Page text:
Vol 86, No 12 (2015)

open access

Page views 1013
Article views/downloads 13426
Get Citation

Connect on Social Media

Connect on Social Media

Placenta percreta - serious obstetric complication despite the correct diagnosis - a case report

Karolina Gruca-Stryjak, Mariola Ropacka-Lesiak, Grzegorz H. Bręborowicz
DOI: 10.17772/gp/60833
Ginekol Pol 2015;86(12).


This paper presents a case of a pregnant woman with a history of two cesarean sections. The patient was admitted to the hospital because of vaginal bleeding. The ultrasound revealed a placenta covering the internal os. The placenta was characterized by heterogeneous echogenicity, with visible irregular hypoechogenic areas and blurred border between the placenta and the cervix. Rich vascularity was observed on the border of the placenta, urethra and the urinary bladder. Cystoscopy showed severe congestion around the urethra. On the back wall of the bladder a slightly increased vascularity was seen, which did not allow to confirm or exclude placental ingrowth in the urinary bladder. At 38 weeks, the patient was scheduled for an elective cesarean section. A classic perpendicular incision and leaving the placenta in the uterine cavity were proposed. After opening the abdomen, a strong vascularization in the region of lower part of the uterus and the urinary bladder was seen. Uterine incision in the fundus and the posterior wall was performed. A female fetus (weight: 2950g, Apgar: 10,10) was born. Then, the umbilical cord was ligated with non-absorbable suture and inserted back into the uterus. However, due to the presence of abundant and persistent vaginal bleeding during the next few minutes, conversion to obstetric hysterectomy was required. During relaparotomy, fragments of the placenta appeared on the right side after sliding the urinary bladder. The bladder and the left ureter were damaged during surgery. The urinary bladder was sewn after removal of the uterus. Next, the urologist anastomosed end-to-end the left ureter on the pigtail catheter. In the third hour of operation, cardiac arrest was caused by ventricular fibrillation. Immediate resuscitation with defibrillation allowed to restore normal function of the cardiovascular system. Total blood loss during the operation was 3000-4000 ml. During surgery,10 units of packed RBCs, 7 units of fresh frozen plasma, and 4 units of cryoprecipitate were transfused. The patient received antibiotics and anticoagulation therapy. Polyuria was diagnosed in the following days of puerperium, accompanied by electrolyte disturbances in serum and urine. The patient was treated with vasopressin and the electrolyte disturbances were corrected. On day 10 postpartum, the urinary catheter was removed, and clear, significant improvement and stabilization of renal function and patient health were obtained. The patient was discharged from the hospital on day 19 of the puerperium. In summary, it is clear that the steadily increasing rate of cesarean deliveries may result in the future in an increased number of abnormal placentation cases. Abnormal placentation is one of the most important risk factors of severe obstetric complications, including perinatal massive hemorrhage, which can lead to abnormal organ perfusion with cardiac arrest. Therefore, prenatal diagnosis and identification of abnormal placentation are vital in order to plan adequately the date, place, and mode of delivery, as well as to ensure the availability of highly qualified specialists in the field of obstetrics and anesthesia, and organize sufficient amount of blood products and blood substitutes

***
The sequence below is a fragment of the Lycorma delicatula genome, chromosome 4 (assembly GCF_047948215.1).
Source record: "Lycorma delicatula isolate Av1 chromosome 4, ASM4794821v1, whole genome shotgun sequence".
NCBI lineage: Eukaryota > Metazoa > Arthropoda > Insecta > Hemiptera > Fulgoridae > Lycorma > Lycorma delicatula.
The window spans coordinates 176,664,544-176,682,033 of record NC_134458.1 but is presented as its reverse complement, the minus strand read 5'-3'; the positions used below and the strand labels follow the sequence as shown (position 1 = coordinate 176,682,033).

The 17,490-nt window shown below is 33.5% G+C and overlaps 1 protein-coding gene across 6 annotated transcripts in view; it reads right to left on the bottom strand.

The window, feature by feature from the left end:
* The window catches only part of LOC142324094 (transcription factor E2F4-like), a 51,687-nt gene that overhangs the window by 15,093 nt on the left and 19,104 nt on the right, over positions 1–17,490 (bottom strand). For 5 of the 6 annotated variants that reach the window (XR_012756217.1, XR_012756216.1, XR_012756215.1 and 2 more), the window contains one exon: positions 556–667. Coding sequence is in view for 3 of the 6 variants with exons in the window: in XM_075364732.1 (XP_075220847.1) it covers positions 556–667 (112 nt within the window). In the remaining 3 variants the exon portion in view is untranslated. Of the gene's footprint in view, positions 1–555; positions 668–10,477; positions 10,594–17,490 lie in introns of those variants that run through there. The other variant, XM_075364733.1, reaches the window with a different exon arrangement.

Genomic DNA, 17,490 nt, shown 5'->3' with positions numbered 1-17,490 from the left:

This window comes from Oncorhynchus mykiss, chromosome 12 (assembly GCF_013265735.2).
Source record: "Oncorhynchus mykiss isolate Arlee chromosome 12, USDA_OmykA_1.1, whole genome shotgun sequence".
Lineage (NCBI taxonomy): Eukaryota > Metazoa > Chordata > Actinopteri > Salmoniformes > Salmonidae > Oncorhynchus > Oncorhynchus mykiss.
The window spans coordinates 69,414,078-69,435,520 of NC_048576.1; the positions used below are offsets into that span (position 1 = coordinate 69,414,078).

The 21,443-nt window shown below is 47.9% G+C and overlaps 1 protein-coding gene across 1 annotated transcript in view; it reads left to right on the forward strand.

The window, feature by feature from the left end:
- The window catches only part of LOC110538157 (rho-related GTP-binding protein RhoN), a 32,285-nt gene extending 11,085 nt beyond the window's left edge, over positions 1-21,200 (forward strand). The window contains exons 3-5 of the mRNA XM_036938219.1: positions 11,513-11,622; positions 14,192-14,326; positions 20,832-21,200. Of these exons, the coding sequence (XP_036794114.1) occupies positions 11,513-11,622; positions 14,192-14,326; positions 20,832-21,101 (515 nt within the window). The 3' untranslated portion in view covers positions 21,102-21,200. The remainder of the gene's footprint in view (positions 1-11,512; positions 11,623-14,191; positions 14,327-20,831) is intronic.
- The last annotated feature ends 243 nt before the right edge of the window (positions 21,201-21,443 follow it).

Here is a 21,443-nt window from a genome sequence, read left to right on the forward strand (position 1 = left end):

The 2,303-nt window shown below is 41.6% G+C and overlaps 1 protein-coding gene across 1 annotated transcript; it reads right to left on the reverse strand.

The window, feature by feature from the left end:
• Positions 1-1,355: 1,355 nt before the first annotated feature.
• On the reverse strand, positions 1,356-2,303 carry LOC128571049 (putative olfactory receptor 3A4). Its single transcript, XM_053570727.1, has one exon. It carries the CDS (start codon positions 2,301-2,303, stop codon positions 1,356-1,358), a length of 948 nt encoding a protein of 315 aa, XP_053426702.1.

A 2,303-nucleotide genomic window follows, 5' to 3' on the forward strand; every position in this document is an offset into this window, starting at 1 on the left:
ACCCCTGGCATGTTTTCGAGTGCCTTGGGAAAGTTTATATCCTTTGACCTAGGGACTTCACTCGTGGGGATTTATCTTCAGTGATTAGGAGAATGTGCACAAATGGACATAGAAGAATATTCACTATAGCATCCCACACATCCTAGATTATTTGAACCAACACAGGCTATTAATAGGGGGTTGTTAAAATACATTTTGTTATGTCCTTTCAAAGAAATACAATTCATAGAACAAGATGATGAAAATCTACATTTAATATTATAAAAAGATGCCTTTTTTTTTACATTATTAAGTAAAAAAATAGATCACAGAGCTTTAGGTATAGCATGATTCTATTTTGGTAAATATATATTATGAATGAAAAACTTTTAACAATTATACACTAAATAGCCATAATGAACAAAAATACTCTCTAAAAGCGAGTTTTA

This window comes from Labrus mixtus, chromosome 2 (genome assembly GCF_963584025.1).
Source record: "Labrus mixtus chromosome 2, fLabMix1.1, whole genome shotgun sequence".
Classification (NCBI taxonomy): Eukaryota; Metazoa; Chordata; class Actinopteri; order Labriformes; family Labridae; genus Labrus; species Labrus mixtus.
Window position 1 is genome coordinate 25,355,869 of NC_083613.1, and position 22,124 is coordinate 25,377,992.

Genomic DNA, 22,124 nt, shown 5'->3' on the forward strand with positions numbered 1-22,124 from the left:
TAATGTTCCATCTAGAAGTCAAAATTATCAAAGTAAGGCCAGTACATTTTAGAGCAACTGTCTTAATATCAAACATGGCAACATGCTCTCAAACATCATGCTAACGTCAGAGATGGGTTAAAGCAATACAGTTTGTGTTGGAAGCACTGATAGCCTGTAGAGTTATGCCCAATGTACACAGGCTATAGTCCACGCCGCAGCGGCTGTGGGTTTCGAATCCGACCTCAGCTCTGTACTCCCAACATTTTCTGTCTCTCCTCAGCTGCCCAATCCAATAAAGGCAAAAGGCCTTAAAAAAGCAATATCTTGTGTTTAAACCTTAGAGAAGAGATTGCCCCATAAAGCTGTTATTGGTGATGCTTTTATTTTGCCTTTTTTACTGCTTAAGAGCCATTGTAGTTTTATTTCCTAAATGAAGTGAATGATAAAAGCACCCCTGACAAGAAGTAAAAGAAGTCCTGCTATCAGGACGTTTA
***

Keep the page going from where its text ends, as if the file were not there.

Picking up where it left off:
Article available in PDF format

View PDF Download PDF file